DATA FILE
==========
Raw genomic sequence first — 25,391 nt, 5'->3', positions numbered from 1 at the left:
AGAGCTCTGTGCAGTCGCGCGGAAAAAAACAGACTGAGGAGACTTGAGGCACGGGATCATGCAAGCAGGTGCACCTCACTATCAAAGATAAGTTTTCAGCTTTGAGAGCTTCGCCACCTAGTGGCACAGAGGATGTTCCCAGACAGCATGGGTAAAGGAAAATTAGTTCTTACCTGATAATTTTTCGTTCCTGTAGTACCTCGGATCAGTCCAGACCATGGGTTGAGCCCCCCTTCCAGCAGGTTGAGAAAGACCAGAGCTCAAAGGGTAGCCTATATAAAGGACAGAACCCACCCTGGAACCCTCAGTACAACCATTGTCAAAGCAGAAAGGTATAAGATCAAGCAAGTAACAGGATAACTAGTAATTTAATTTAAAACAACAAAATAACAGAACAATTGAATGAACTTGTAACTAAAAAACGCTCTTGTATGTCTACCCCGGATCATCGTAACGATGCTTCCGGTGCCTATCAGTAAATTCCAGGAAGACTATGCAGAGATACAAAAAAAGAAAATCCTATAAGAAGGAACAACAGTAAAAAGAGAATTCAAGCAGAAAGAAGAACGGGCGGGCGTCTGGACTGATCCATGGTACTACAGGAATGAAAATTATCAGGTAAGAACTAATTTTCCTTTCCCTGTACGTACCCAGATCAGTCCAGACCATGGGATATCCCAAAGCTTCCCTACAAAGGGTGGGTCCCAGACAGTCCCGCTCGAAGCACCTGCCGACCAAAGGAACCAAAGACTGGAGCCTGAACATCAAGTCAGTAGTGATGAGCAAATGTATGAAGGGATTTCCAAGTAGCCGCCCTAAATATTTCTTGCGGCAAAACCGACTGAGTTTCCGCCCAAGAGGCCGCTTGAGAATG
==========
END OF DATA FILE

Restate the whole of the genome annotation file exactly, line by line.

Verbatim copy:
Raw genomic sequence first — 25,391 nt, 5'->3', positions numbered from 1 at the left:
AGAGCTCTGTGCAGTCGCGCGGAAAAAAACAGACTGAGGAGACTTGAGGCACGGGATCATGCAAGCAGGTGCACCTCACTATCAAAGATAAGTTTTCAGCTTTGAGAGCTTCGCCACCTAGTGGCACAGAGGATGTTCCCAGACAGCATGGGTAAAGGAAAATTAGTTCTTACCTGATAATTTTTCGTTCCTGTAGTACCTCGGATCAGTCCAGACCATGGGTTGAGCCCCCCTTCCAGCAGGTTGAGAAAGACCAGAGCTCAAAGGGTAGCCTATATAAAGGACAGAACCCACCCTGGAACCCTCAGTACAACCATTGTCAAAGCAGAAAGGTATAAGATCAAGCAAGTAACAGGATAACTAGTAATTTAATTTAAAACAACAAAATAACAGAACAATTGAATGAACTTGTAACTAAAAAACGCTCTTGTATGTCTACCCCGGATCATCGTAACGATGCTTCCGGTGCCTATCAGTAAATTCCAGGAAGACTATGCAGAGATACAAAAAAAGAAAATCCTATAAGAAGGAACAACAGTAAAAAGAGAATTCAAGCAGAAAGAAGAACGGGCGGGCGTCTGGACTGATCCATGGTACTACAGGAATGAAAATTATCAGGTAAGAACTAATTTTCCTTTCCCTGTACGTACCCAGATCAGTCCAGACCATGGGATATCCCAAAGCTTCCCTACAAAGGGTGGGTCCCAGACAGTCCCGCTCGAAGCACCTGCCGACCAAAGGAACCAAAGACTGGAGCCTGAACATCAAGTCAGTAGTGATGAGCAAATGTATGAAGGGATTTCCAAGTAGCCGCCCTAAATATTTCTTGCGGCAAAACCGACTGAGTTTCCGCCCAAGAGGCCGCTTGAGAATG